Mary Immaculate College is committed to promoting Academic Integrity and enshrining it in the work of all of those who study at MIC.
National Academic Integrity Week 2022 takes place on the week commencing Monday 17 October. See programme of events.
10:00 – 11:00 (online)
National Student Panel: Discussion on Academic Integrity and Student Engagement
Union of Students of Ireland
The opening session of the week is a panel discussion chaired by the USI Academic Affairs Officer, joined by five SU Sabbatical Officers from higher education institutions (HEIs) around the country. The discussion will focus on how students enrolled in Irish HEIs engage with academic integrity and how they can be encouraged to further engage.
Chair: Clodagh McGivern (VP Academic Affairs and Education Officer, Union of Students in Ireland)
Panel: Zoe Cummins (TCDSU), Niamh Gibbins (TUDSU – Tallaght), Jacqueline Casserley (CC SU), Niall Naughton (TUS SU), Kevin Pakenham (TUS SU)
Click here to join the session
14:00 – 15:00 (online)
Responding to the Cheating Landscape with Positive Educational Approaches to Academic Integrity [MIC Keynote]
Dr Mary Davis, Oxford Brookes University
This keynote presentation will raise awareness of current student cheating practices and how to notice them. It will then focus on educational responses to promote and develop academic integrity through supporting students and following Universal Design for Learning principles for inclusive practice.
14:00 – 15:00 (online)
From Wrongdoer to Do-Better to Do-Gooder: Reflections of a Person who Engaged in Poor Academic Practice
This session involves a discussion with a courageous student sharing his story of engaging in poor academic practice and the positive impact of interventions from his institution in helping him redeem himself and get back on track. This is a universal story which touches all higher education institutions.
Dr Brid Lane (Head of School), Dr Finbarr Murphy (Registrar) Muhammad Usman (BA Honours in Business, Student), Aoife Williams (College Librarian)
IBAT College Dublin
Using Turnitin to Support Academic Integrity: Getting to Grips with Similarity Checking
Amy Mitchell and Lauren Brochu, MIC LEAD
This session will introduce and examine the facilities that Turnitin offers, addressing the important steps in setting up Turnitin assignments, the pitfalls that can sometimes occur, and will consider the essentials of the core similarity checking feature that Turnitin offers.
12:00 – 13:00 (online)
Automate Your Referencing with Endnote Web
Gary LaCumber, MIC Library
How Everyone Can Contribute to Academic Integrity
Dr Mary Davis, Oxford Brookes University, and Dr Irene Glendinning, Coventry University
Click here to join the webinar
09.00 – 13.00 (online)
At the Frontline of Protecting Academic Integrity: What Can be Done at an Institutional Level?
QQI and QAA
This online webinar, jointly hosted by QAA and Quality and Qualifications Ireland (QQI), will explore what can be done at an institutional level to promote academic integrity and combat contract cheating. This event will coincide with QQI’s 10th anniversary and QAA’s 25th anniversary and reflects their longstanding partnership, particularly in the area of academic integrity.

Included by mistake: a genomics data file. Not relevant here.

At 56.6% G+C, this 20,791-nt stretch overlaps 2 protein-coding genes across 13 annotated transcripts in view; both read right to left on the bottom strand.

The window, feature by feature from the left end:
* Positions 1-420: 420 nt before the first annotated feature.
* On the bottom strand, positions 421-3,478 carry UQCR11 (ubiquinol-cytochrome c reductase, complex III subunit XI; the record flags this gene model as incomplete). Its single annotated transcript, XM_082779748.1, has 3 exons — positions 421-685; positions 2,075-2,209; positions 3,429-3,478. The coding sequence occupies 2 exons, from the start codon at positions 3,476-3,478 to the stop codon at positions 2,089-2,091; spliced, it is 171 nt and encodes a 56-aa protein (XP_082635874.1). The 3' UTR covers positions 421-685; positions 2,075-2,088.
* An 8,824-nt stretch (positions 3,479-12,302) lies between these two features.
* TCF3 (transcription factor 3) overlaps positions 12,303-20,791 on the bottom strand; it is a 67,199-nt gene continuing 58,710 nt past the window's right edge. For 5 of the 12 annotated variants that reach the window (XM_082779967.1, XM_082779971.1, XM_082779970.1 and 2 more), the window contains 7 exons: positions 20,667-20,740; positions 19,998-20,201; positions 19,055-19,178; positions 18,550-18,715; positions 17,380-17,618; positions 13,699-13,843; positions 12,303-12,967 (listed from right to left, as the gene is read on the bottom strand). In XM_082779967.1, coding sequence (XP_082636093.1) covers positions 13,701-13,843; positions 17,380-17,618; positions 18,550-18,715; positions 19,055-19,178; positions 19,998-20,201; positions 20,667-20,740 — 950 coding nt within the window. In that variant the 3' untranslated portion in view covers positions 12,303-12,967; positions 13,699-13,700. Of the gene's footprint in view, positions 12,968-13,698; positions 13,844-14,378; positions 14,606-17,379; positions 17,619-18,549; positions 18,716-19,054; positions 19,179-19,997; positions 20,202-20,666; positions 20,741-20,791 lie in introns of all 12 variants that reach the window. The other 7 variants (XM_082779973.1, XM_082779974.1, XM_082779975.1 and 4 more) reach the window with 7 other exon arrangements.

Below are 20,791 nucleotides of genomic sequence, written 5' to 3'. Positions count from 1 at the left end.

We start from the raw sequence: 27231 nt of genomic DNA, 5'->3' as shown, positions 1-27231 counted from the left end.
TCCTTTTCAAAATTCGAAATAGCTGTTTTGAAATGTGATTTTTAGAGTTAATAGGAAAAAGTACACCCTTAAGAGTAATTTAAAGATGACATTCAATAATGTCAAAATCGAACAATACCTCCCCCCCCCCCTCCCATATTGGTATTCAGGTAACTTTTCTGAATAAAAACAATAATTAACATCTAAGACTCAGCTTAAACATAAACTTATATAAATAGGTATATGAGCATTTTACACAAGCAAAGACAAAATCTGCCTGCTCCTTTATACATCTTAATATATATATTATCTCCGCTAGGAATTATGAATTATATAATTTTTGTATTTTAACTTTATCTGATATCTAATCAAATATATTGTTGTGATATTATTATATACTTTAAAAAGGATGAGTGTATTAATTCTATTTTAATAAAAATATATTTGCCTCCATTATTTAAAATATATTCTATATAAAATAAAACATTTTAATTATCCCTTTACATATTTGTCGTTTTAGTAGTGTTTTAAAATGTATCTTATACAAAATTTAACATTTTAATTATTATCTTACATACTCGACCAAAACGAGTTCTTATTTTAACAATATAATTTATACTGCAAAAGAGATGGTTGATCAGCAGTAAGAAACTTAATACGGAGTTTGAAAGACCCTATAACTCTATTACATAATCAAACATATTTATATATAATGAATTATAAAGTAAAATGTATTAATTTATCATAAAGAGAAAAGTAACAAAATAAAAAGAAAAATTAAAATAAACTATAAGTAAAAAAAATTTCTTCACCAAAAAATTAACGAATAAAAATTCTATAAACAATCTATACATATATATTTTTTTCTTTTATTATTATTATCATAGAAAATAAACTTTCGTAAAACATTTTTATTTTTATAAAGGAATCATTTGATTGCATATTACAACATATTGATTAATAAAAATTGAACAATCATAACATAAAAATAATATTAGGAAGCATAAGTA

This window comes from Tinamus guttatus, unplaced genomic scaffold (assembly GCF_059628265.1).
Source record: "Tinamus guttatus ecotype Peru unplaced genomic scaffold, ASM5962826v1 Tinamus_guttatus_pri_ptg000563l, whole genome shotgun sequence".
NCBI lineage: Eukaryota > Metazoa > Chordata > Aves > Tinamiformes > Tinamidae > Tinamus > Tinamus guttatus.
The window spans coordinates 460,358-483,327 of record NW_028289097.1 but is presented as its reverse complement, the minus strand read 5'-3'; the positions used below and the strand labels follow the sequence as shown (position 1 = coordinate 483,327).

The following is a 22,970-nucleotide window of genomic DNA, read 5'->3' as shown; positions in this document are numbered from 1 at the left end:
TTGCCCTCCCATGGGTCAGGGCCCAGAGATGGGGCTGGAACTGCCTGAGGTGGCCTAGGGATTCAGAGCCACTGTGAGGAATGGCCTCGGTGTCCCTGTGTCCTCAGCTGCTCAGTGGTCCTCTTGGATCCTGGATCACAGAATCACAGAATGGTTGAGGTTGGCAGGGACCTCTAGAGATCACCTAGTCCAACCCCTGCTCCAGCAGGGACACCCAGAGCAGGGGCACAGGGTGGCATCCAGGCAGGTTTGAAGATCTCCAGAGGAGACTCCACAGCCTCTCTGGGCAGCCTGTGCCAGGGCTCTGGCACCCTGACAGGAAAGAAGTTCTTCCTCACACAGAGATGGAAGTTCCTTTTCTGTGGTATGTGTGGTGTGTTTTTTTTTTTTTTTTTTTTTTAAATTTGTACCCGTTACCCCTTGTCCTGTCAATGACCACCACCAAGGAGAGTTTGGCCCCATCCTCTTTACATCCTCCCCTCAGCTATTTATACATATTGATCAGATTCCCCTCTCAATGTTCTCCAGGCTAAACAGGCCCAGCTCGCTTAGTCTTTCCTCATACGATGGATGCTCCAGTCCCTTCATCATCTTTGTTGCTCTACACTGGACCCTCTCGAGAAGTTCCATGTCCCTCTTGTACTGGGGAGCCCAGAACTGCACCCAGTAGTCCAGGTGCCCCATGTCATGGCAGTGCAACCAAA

Speakers will include:
– Dr Helen Gniel, Director of Higher Education Integrity Unit, Tertiary Education and Quality Standards Agency (TEQSA), Australia
– Professor Michael Draper, Deputy Pro Vice-Chancellor Education, Swansea University
– Clodagh McGivern, Vice President for Academic Affairs, Union of Students in Ireland.
– Steph Lomas, Advice and Insights Coordinator, University of Central Lancashire (UCLan) Students’ Union
Eve Alcock, Head of Public Affairs, QAA and Mairéad Boland, Senior Manager, Academic Integrity Regulation & Strategic Partnerships, QQI will give an overview of academic integrity legislation in England and Ireland, respectively.
The panel will be chaired by Billy Kelly, Chair of the National Academic Integrity Network, who will also speak about the work being carried out through the Network to enhance academic integrity practice in Ireland.
12:00 – 13:00 (online)
Escape Room Demonstration
Dr Stephen Bunbury, University of Westminster
This webinar is hosted by The International Center for Academic Integrity (ICAI)
14:00 – 15:00 (online)
An Academic Integrity Conversation
Dr Thomas Lancaster, Imperial College London, and Dr Irene Glendinning, Coventry University
Join Irene Glendinning (Coventry University, UK) and Thomas Lancaster (Imperial College London, UK) to hear them chat about academic integrity, contract cheating and the work that they're involved with.
Irene and Thomas first held a conversation of this type for the International Day of Action 2020. That session was well-received and, by popular demand, they are back for more.
Listen in on this unscripted conversation to hear what Irene and Thomas feel are the future challenges to integrity and how to address them.
13:00 – 14:00 (on MIC campus)
Supporting Academic Integrity through Feedback in Turnitin
Caitlin Neachtain, MIC LEAD
This on-campus session explores methods of providing students with feedback efficiently and effectively through QuickMark libraries and assessment rubrics in Turnitin. The session will engage with feedback best practices to show how to share resources for consistent feedback across teaching teams.
14:00 – 15:00 (online)
Quality Enhancement and Academic Integrity at CCT
CCT Academic Integrity Committee
This webinar will explore recent enhancements in the context of academic integrity at CCT College Dublin in relation to the institutional embedding of NAIN resources and guidelines, the prevention of assessment overload and the effective detection of academic misconduct in computing subjects (e.g. plagiarised code) and more.
11:00 – 12:00 (online)
Let’s Talk About Academic Integrity